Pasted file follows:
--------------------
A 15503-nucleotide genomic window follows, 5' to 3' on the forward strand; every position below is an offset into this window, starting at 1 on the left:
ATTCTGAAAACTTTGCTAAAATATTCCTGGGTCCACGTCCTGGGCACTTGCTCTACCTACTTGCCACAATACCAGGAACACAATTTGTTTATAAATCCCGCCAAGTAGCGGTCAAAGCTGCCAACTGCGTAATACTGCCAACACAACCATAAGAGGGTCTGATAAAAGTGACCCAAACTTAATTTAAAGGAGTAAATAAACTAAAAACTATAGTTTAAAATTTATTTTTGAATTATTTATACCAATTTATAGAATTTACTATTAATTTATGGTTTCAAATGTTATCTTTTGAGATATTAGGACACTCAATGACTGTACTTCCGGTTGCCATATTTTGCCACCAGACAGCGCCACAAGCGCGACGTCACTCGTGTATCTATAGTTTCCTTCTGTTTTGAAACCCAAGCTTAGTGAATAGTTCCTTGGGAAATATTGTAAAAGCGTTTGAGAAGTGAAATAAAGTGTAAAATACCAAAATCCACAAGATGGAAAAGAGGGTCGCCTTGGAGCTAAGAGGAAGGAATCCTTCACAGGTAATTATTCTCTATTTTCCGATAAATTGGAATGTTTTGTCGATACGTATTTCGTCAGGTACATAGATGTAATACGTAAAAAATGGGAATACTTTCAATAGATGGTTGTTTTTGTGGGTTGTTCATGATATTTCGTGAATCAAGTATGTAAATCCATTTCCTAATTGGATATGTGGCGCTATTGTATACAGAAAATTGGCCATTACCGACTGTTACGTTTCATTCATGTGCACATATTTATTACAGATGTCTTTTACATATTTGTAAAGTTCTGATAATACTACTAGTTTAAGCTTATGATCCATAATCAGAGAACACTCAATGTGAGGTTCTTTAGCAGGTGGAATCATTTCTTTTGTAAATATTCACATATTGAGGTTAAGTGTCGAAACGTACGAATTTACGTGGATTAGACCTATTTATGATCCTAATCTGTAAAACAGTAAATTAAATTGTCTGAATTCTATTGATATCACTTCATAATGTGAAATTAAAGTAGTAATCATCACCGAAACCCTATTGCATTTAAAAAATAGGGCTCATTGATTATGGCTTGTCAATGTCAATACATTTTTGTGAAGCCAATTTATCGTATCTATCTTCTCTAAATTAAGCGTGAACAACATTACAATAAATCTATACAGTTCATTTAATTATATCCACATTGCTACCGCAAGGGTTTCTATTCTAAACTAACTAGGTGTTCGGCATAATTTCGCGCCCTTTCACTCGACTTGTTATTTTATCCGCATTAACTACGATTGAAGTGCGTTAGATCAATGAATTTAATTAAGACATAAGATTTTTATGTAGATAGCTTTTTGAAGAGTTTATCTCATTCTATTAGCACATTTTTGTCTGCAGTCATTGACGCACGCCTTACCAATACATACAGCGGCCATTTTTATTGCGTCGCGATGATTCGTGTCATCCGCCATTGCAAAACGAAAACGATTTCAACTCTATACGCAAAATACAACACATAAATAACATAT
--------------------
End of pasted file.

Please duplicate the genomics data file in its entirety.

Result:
A 15503-nucleotide genomic window follows, 5' to 3' on the forward strand; every position below is an offset into this window, starting at 1 on the left:
ATTCTGAAAACTTTGCTAAAATATTCCTGGGTCCACGTCCTGGGCACTTGCTCTACCTACTTGCCACAATACCAGGAACACAATTTGTTTATAAATCCCGCCAAGTAGCGGTCAAAGCTGCCAACTGCGTAATACTGCCAACACAACCATAAGAGGGTCTGATAAAAGTGACCCAAACTTAATTTAAAGGAGTAAATAAACTAAAAACTATAGTTTAAAATTTATTTTTGAATTATTTATACCAATTTATAGAATTTACTATTAATTTATGGTTTCAAATGTTATCTTTTGAGATATTAGGACACTCAATGACTGTACTTCCGGTTGCCATATTTTGCCACCAGACAGCGCCACAAGCGCGACGTCACTCGTGTATCTATAGTTTCCTTCTGTTTTGAAACCCAAGCTTAGTGAATAGTTCCTTGGGAAATATTGTAAAAGCGTTTGAGAAGTGAAATAAAGTGTAAAATACCAAAATCCACAAGATGGAAAAGAGGGTCGCCTTGGAGCTAAGAGGAAGGAATCCTTCACAGGTAATTATTCTCTATTTTCCGATAAATTGGAATGTTTTGTCGATACGTATTTCGTCAGGTACATAGATGTAATACGTAAAAAATGGGAATACTTTCAATAGATGGTTGTTTTTGTGGGTTGTTCATGATATTTCGTGAATCAAGTATGTAAATCCATTTCCTAATTGGATATGTGGCGCTATTGTATACAGAAAATTGGCCATTACCGACTGTTACGTTTCATTCATGTGCACATATTTATTACAGATGTCTTTTACATATTTGTAAAGTTCTGATAATACTACTAGTTTAAGCTTATGATCCATAATCAGAGAACACTCAATGTGAGGTTCTTTAGCAGGTGGAATCATTTCTTTTGTAAATATTCACATATTGAGGTTAAGTGTCGAAACGTACGAATTTACGTGGATTAGACCTATTTATGATCCTAATCTGTAAAACAGTAAATTAAATTGTCTGAATTCTATTGATATCACTTCATAATGTGAAATTAAAGTAGTAATCATCACCGAAACCCTATTGCATTTAAAAAATAGGGCTCATTGATTATGGCTTGTCAATGTCAATACATTTTTGTGAAGCCAATTTATCGTATCTATCTTCTCTAAATTAAGCGTGAACAACATTACAATAAATCTATACAGTTCATTTAATTATATCCACATTGCTACCGCAAGGGTTTCTATTCTAAACTAACTAGGTGTTCGGCATAATTTCGCGCCCTTTCACTCGACTTGTTATTTTATCCGCATTAACTACGATTGAAGTGCGTTAGATCAATGAATTTAATTAAGACATAAGATTTTTATGTAGATAGCTTTTTGAAGAGTTTATCTCATTCTATTAGCACATTTTTGTCTGCAGTCATTGACGCACGCCTTACCAATACATACAGCGGCCATTTTTATTGCGTCGCGATGATTCGTGTCATCCGCCATTGCAAAACGAAAACGATTTCAACTCTATACGCAAAATACAACACATAAATAACATAT